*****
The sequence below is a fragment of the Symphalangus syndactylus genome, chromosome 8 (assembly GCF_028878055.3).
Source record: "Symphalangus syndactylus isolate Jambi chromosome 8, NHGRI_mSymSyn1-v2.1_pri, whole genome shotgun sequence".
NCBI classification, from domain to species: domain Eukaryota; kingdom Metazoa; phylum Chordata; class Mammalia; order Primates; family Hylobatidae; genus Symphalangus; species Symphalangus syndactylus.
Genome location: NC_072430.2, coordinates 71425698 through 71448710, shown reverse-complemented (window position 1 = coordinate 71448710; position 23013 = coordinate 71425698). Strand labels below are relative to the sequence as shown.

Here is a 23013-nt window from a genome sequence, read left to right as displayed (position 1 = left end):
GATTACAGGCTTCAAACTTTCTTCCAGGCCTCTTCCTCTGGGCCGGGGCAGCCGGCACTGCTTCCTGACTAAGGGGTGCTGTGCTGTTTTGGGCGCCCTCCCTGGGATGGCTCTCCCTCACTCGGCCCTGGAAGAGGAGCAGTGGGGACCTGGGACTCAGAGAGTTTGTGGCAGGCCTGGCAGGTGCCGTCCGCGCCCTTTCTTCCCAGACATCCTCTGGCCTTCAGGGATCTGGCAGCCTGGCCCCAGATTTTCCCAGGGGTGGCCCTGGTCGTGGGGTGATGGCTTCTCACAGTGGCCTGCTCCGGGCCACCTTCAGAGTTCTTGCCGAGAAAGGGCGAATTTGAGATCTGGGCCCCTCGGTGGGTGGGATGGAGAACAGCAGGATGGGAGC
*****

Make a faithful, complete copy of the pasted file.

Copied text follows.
The sequence below is a fragment of the Symphalangus syndactylus genome, chromosome 8 (assembly GCF_028878055.3).
Source record: "Symphalangus syndactylus isolate Jambi chromosome 8, NHGRI_mSymSyn1-v2.1_pri, whole genome shotgun sequence".
NCBI classification, from domain to species: domain Eukaryota; kingdom Metazoa; phylum Chordata; class Mammalia; order Primates; family Hylobatidae; genus Symphalangus; species Symphalangus syndactylus.
Genome location: NC_072430.2, coordinates 71425698 through 71448710, shown reverse-complemented (window position 1 = coordinate 71448710; position 23013 = coordinate 71425698). Strand labels below are relative to the sequence as shown.

Here is a 23013-nt window from a genome sequence, read left to right as displayed (position 1 = left end):
GATTACAGGCTTCAAACTTTCTTCCAGGCCTCTTCCTCTGGGCCGGGGCAGCCGGCACTGCTTCCTGACTAAGGGGTGCTGTGCTGTTTTGGGCGCCCTCCCTGGGATGGCTCTCCCTCACTCGGCCCTGGAAGAGGAGCAGTGGGGACCTGGGACTCAGAGAGTTTGTGGCAGGCCTGGCAGGTGCCGTCCGCGCCCTTTCTTCCCAGACATCCTCTGGCCTTCAGGGATCTGGCAGCCTGGCCCCAGATTTTCCCAGGGGTGGCCCTGGTCGTGGGGTGATGGCTTCTCACAGTGGCCTGCTCCGGGCCACCTTCAGAGTTCTTGCCGAGAAAGGGCGAATTTGAGATCTGGGCCCCTCGGTGGGTGGGATGGAGAACAGCAGGATGGGAGC